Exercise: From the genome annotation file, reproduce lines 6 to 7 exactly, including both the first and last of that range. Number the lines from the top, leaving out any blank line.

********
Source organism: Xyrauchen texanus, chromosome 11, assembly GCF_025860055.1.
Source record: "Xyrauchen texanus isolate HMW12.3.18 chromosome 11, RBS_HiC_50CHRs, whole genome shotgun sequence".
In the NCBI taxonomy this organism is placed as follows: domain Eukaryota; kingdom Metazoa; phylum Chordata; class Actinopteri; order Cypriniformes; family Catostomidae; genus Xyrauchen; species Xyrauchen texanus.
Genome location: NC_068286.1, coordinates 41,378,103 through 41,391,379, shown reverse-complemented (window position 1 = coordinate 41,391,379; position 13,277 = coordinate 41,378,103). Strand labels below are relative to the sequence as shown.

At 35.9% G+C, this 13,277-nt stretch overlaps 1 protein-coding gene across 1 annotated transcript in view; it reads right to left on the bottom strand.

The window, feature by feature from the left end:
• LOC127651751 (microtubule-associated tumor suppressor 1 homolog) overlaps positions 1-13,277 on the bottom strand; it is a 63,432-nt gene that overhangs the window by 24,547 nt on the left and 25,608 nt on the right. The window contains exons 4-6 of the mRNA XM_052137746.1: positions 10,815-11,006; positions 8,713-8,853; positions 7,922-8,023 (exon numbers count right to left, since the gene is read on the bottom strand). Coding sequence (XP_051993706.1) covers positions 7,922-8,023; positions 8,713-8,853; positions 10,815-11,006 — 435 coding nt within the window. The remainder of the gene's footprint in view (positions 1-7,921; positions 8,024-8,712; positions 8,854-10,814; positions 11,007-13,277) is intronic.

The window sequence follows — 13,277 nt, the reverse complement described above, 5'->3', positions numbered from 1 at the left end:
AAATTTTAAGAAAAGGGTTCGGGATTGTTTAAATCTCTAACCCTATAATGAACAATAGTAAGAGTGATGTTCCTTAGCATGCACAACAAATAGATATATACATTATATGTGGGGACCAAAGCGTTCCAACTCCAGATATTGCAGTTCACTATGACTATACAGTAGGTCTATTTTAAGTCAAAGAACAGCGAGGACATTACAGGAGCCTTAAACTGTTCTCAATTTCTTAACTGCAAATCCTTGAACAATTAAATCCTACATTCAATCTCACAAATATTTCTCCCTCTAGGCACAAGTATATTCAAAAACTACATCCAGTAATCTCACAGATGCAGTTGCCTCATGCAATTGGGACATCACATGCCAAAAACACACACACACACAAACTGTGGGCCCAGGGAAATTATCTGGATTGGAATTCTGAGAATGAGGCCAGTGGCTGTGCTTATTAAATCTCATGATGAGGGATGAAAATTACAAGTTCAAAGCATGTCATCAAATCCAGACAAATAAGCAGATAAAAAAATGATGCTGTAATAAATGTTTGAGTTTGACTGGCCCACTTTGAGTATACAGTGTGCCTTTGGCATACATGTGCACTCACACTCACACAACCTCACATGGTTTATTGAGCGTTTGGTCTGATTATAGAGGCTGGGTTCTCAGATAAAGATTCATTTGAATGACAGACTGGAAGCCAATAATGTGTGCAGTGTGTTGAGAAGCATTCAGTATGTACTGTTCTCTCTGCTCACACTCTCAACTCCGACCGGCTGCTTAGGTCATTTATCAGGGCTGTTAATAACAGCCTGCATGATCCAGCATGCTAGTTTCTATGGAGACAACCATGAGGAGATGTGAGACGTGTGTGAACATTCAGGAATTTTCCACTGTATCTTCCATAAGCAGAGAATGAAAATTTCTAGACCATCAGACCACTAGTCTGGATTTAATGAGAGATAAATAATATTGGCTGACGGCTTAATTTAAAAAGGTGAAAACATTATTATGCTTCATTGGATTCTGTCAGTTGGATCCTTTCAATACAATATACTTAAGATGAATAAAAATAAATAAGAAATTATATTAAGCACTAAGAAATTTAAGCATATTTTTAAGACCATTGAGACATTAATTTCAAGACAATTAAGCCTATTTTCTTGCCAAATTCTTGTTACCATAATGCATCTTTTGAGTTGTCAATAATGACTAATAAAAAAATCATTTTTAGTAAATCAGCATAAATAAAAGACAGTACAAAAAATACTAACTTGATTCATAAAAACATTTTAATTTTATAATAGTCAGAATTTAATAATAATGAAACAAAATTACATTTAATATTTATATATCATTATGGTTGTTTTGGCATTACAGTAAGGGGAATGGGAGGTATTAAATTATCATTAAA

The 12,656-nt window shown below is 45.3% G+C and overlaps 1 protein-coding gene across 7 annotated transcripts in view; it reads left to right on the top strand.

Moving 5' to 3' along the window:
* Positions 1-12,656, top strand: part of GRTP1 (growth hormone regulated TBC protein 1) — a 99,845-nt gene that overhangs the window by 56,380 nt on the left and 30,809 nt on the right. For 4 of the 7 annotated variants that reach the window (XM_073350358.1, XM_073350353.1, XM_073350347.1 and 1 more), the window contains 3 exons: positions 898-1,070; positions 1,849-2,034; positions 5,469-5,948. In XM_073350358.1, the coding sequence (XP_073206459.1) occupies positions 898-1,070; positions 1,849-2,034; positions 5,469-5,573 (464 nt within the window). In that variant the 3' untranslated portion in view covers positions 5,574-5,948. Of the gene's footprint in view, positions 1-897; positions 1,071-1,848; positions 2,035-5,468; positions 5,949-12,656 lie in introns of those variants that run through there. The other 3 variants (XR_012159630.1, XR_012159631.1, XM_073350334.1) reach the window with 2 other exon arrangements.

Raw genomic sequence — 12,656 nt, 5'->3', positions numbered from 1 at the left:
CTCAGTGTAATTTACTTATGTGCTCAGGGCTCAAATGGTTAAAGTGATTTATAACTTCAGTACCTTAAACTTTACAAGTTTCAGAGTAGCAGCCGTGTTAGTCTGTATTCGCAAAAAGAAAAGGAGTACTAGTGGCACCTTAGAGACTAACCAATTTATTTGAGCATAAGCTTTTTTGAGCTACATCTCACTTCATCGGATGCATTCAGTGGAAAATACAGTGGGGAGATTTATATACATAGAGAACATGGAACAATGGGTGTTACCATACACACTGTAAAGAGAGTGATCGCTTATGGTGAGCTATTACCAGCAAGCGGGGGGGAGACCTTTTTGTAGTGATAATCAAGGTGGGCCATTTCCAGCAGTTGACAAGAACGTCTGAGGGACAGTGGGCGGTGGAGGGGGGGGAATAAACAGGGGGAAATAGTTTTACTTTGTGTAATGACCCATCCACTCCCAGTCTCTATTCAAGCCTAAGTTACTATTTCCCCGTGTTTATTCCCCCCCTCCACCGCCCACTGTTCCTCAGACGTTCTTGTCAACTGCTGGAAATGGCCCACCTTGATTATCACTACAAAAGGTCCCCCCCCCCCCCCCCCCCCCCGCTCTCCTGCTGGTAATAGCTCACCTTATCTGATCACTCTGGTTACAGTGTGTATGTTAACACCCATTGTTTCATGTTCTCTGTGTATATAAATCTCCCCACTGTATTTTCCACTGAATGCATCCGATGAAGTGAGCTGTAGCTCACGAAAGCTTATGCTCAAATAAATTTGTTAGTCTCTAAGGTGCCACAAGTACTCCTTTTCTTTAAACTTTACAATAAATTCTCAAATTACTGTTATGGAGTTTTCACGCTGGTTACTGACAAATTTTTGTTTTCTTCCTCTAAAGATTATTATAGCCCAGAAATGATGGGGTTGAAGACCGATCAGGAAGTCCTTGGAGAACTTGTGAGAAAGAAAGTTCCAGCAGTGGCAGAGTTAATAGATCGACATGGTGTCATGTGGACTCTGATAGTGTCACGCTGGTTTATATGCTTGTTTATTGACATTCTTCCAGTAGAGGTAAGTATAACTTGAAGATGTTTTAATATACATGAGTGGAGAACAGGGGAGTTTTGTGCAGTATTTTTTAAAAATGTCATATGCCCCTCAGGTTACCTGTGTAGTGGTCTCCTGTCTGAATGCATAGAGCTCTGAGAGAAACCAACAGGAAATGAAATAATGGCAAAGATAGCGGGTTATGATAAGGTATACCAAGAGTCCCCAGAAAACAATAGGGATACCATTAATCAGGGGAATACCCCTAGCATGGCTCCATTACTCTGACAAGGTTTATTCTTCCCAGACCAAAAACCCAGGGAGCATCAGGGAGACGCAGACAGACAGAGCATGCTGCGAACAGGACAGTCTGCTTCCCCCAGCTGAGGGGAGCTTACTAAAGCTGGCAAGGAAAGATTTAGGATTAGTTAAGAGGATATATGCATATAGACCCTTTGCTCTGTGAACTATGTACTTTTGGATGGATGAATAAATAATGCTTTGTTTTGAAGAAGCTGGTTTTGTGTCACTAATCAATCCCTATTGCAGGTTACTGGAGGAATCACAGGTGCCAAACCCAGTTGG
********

The window, feature by feature from the left end:
• LOC127651751 (microtubule-associated tumor suppressor 1 homolog) overlaps positions 1-13,277 on the bottom strand; it is a 63,432-nt gene that overhangs the window by 24,547 nt on the left and 25,608 nt on the right. The window contains exons 4-6 of the mRNA XM_052137746.1: positions 10,815-11,006; positions 8,713-8,853; positions 7,922-8,023 (exon numbers count right to left, since the gene is read on the bottom strand). Coding sequence (XP_051993706.1) covers positions 7,922-8,023; positions 8,713-8,853; positions 10,815-11,006 — 435 coding nt within the window. The remainder of the gene's footprint in view (positions 1-7,921; positions 8,024-8,712; positions 8,854-10,814; positions 11,007-13,277) is intronic.